If we refer back to the allegiance elements, we see that common values and beliefs is a driving force in getting people to go to battle with you and for you. Common values and beliefs are so foundational to the DNA of an organization, that many times we forget to shout them from the rooftop. If you are going to really get the best from your Torchbearers, you need to constantly remind them of the deeper, wider and more significant reasons why your organization and their work for it are, not just important, but vital.
7. Speaks positively about organization, its leadership and members.
This final characteristic is very similar to the servant-minded one - either someone is in the habit of talking positively or they aren't. Research actually states that our optimist/pessimist nature is both ingrained in our DNA and a function of the environment of our early developmental years. Find people who are built with a positive bent. A price cannot be placed on the value of the subtle and forceful work they do to bring other people into the fold. However, even the most positive soul needs something to say. It is your job to continually push the good news of your organization and ideas on how to use them.
Google the books The Tipping Point, Tribes and Bowling Alone for even more great info on this topic area.
Processing Questions for PLI Teachers/Trainers:
1. What are organizations are you a member of and do you know: why they exist, who formed them, when they were formed, what are their greatest strengths, what are their great shortcomings, and what role you play in each? List all six answers for each of your organizations.
2. When we think about "organizations" in the context of Torchbearers, why do we include not only tradition school-based, community-based organizations, but also peer groups, your family, your hobbies, etc.?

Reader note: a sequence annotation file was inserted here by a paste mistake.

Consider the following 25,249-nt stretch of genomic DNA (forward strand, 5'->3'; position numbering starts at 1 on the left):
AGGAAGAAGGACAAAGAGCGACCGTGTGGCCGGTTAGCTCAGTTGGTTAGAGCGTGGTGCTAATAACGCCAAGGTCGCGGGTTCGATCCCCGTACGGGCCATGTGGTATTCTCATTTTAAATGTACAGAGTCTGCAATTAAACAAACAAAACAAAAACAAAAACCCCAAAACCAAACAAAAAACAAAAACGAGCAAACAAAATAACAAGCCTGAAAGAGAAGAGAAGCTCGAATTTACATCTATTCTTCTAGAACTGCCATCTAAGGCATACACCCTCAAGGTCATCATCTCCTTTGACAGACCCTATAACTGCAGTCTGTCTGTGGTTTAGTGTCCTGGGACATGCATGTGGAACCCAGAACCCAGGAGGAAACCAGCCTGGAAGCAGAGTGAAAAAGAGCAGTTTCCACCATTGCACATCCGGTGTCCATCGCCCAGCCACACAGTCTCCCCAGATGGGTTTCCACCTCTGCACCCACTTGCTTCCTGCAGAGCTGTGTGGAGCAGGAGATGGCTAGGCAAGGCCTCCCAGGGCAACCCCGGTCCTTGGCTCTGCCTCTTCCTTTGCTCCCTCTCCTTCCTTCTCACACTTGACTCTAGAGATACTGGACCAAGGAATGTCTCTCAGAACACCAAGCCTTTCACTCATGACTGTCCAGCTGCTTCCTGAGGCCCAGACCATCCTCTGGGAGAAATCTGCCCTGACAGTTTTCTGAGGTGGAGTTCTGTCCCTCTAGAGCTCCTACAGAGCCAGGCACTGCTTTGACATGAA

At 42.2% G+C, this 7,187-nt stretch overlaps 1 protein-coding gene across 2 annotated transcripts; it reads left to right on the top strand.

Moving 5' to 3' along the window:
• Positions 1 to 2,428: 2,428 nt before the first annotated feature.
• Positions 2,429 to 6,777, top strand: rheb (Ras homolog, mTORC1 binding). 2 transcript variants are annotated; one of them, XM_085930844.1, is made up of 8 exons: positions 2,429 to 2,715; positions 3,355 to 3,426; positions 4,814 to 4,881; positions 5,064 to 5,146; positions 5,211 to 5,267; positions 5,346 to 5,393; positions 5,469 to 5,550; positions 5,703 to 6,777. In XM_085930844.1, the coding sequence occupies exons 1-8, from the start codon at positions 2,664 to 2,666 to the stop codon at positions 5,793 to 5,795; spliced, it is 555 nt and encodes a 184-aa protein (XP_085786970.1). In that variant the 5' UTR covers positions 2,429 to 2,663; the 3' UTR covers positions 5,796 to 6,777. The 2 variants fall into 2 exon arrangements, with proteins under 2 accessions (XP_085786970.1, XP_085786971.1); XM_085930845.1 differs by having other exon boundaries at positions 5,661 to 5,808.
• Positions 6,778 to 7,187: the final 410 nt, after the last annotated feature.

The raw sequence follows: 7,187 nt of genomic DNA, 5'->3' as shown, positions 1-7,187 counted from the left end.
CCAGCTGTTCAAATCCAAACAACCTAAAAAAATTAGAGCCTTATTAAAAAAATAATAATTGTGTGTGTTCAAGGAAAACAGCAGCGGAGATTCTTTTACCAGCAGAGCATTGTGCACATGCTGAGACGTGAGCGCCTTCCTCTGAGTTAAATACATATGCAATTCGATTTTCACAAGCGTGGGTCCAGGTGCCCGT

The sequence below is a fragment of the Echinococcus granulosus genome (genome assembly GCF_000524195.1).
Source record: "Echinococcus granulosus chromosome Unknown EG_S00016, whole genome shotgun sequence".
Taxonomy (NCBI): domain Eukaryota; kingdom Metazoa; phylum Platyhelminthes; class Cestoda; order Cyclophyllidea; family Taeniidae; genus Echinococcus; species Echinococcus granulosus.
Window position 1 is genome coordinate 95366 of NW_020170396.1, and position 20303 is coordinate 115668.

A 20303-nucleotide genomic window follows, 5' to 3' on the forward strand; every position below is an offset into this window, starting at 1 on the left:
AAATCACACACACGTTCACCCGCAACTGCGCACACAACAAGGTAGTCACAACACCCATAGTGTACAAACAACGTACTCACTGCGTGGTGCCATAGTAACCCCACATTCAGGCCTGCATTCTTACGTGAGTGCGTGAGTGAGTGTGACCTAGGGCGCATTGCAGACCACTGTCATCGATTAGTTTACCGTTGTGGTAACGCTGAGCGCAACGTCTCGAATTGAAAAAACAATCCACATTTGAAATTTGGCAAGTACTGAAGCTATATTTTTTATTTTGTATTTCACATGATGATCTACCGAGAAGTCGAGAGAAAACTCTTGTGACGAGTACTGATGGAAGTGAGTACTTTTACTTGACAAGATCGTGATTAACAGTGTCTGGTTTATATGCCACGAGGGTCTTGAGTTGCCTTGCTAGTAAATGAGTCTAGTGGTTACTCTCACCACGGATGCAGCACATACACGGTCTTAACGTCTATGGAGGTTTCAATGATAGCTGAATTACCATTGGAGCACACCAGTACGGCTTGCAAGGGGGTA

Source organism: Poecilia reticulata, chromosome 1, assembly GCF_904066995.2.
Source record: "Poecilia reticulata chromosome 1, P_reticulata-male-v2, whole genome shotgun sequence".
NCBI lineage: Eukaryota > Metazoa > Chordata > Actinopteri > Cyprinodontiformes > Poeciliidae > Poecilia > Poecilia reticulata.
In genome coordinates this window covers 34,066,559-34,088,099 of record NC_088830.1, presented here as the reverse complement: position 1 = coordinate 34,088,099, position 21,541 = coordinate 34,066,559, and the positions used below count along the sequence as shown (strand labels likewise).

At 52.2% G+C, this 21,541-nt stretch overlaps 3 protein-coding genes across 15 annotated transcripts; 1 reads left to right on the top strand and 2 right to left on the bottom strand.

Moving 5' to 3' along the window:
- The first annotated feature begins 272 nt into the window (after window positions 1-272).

3. Read one of the above mentioned books, write a 5-minute speech on the biggest lessons you learned from it and deliver the speech in class.
Your official strategy for dealing with someone who "isn't motivated"...
1. Identify what you mean by "isn't motivated" for the person. What exact actions are they not displaying that you wish they did?
2. Ask yourself these questions...
- Do they know they are supposed to do those actions?
- Do they know how to perform the actions in the manner you expect?
- When was the last time they were reminded of those actions?
- Are there clear reasons why those actions are important, necessary, valuable, etc.
- Are there clear guidelines on what will happen if they don't do those actions?
- Are there regular or irregular sessions between you and the person to discuss their movement from where they are currently to where you wish them to be?
3. Your strategy for dealing with the "isn't motivated" will come directly from your answers to those questions. They either aren't clear on what is expected of them, there isn't a clear reason for doing the actions, there aren't clear repercussions for not doing the actions and/or no one is coaching them to get from point A to point B.
Motive to act is ALWAYS driven by self-interest. Even actions by the most selfless, giving, Mother-Teresa like person in the world. Your great task as a leader of your people is to figure out which of their self-interests you can tap into clearly, gracefully, leaderly.
Just a few Self-Interests to consider...
- Respect from Others
- Contribution to Team
- Achievement of Goals
- Job Security
- Social Status
- Avoiding Pain
- Gaining Pleasure
- Personal Well-Being